ACCA - The global body for professional accountants

Finance Transformation


We report on Asian and European CFO summits, but first Richard Moat, chairman of the ACCA/IMA Accountants for Business Global Forum, looks to the future

When the rules of the game change, people need to adapt. Some will rise to the challenges and opportunities ahead, and others will not. But when it is not just the rules but the game itself that changes, it takes real talent and skill to come out on top.

This is the scenario that CFOs around the world are currently facing. With greater economic uncertainty, cost pressures and business challenges, to say nothing of a more onerous regulatory environment, it is easy to understand why today’s finance executives are only too keenly aware that tomorrow’s juggling act will become even more complex.

Traditional skills are now simply the entry ticket to the playing field. To succeed in the future, CFOs need to adapt their abilities to reflect a more uncertain, dynamic and global game. They will also need to balance many new and conflicting priorities, reacting swiftly to emerging issues as soon as they arise.

So how will the game change? A recent IMA and ACCA report, The changing role of the CFO, spells out nine key issues and emerging priorities.

The first and most obvious is regulation. CFOs have an increasing personal stake in, and accountability for, regulatory compliance. But they will also have the opportunity to shape the future, and perhaps bring the steady accumulation of regulatory burdens to a halt by implementing processes that will negate the need for even more regulation.

The second is globalisation. Tomorrow’s CFOs will need to adapt to different rules and regulations if they are to support the expansion of business into new markets. The tactical issues will need to be combined effectively with good cultural and cross-border working relationships.

Technology is the next key game changer. Large and complex data – ‘big data’ – provides challenges as well as significant opportunities for analytical insight. CFOs need to be at the heart of this data revolution; that means spending less time on recording and verifying the numbers, and more time on making the data connections and explaining the number implications.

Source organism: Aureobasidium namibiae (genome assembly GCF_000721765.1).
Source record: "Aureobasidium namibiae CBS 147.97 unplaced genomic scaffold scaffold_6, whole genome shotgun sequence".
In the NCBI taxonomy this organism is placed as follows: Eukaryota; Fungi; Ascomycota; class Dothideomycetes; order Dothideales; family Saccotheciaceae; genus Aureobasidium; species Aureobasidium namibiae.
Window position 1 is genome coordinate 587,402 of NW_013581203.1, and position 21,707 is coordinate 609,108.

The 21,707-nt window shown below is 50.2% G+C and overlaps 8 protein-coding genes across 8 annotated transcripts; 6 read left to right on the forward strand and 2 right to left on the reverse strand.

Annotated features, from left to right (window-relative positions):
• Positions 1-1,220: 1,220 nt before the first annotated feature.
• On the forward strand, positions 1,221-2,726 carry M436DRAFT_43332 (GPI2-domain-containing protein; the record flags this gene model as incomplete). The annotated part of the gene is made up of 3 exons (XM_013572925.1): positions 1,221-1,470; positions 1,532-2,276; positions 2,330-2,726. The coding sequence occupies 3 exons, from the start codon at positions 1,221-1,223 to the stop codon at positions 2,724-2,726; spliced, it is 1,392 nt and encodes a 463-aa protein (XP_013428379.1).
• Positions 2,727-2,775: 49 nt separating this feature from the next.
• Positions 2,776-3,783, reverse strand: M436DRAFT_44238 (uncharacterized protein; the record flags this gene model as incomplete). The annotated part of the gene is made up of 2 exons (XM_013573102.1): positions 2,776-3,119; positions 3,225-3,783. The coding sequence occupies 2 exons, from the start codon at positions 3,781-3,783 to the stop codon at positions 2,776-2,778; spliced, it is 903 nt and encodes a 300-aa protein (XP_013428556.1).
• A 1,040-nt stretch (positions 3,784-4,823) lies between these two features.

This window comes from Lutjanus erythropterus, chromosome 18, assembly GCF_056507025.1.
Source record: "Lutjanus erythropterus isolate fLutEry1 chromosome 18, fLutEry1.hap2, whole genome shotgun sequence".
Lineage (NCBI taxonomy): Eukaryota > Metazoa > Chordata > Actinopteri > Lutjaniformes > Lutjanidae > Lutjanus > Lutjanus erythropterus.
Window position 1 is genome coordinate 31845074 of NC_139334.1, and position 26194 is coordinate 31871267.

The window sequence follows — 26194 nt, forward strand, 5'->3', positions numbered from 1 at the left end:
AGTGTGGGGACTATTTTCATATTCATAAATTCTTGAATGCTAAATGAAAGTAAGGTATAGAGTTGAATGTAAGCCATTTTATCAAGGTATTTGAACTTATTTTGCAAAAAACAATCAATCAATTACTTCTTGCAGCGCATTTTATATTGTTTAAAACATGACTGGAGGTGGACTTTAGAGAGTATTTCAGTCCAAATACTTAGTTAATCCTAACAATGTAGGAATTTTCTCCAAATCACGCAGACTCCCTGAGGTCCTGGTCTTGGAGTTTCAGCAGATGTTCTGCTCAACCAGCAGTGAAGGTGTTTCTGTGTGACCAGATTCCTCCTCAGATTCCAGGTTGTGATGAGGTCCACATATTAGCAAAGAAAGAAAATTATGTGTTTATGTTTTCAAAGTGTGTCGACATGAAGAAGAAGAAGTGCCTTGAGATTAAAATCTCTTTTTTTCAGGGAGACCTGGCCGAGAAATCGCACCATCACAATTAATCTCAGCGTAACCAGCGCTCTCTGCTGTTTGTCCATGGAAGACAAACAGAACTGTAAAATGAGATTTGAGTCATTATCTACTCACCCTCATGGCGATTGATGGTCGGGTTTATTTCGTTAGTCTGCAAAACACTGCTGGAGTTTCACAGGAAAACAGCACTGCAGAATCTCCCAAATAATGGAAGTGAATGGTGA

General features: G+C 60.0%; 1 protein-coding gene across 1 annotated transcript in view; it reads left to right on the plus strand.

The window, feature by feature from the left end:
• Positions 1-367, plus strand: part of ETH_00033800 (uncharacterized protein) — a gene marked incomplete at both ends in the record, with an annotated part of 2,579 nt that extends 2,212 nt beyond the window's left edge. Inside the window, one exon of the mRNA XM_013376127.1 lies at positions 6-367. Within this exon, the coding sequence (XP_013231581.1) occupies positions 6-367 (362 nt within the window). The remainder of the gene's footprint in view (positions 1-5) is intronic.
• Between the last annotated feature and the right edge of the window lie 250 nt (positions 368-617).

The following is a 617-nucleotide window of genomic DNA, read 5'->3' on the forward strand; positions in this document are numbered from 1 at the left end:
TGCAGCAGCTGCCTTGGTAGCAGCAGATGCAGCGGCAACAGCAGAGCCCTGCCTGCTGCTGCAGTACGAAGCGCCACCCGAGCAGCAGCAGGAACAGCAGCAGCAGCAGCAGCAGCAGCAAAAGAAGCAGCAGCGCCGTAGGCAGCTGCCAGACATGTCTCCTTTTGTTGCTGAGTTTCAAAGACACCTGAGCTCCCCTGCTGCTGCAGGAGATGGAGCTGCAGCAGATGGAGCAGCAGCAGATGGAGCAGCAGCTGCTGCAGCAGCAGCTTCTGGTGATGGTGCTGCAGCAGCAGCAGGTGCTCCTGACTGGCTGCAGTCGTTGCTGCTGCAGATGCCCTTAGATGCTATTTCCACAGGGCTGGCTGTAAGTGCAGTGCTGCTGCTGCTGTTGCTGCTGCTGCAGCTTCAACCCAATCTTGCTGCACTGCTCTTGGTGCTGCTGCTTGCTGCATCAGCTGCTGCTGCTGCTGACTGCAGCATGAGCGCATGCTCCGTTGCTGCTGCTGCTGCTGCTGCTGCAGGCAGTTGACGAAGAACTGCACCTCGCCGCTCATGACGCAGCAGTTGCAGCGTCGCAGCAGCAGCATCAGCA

Then there is risk management. This is one of the key challenges for the modern CFO: complete risk avoidance is not an option. The board, external investors and other stakeholders will look to the CFO for ever greater assurances over the financial viability of the business’s strategy.

Transformation is the next area of change. The imperatives to reduce costs, improve efficiency and become a better partner to the business mean that CFOs will need to ensure that finance is a catalyst for change. Outsourcing and shared services will figure highly in this re-engineered world.

Stakeholder management will demand more time. CFOs will increasingly become the face of the corporate brand. Indeed, they already fulfill this role with investors, but they will have a broader circle of stakeholders to please in the future – banks, tax authorities, external auditors and the media.

There will also be a greater role to play in strategy validation and execution. Finance professionals will need to make greater connections between the strategy of the organisation and its finance and risk processes.

Reporting will expand from the traditional to the ‘triple bottom line’. Financial reporting will be joined with social and environmental metrics – something that can be a balancing act today, let alone tomorrow.

None of these changes can be achieved without the effective management of talent and capability. Finding the right people with the right skills at the right time will become increasingly challenging.

For tomorrow’s CFO, the skill will lie in balancing the challenges created by the changing rules while anticipating the more fundamental changes in how the game is played.

This article first appeared in Accountancy Futures, Edition 6, 2013

Published: 16 Sep 2014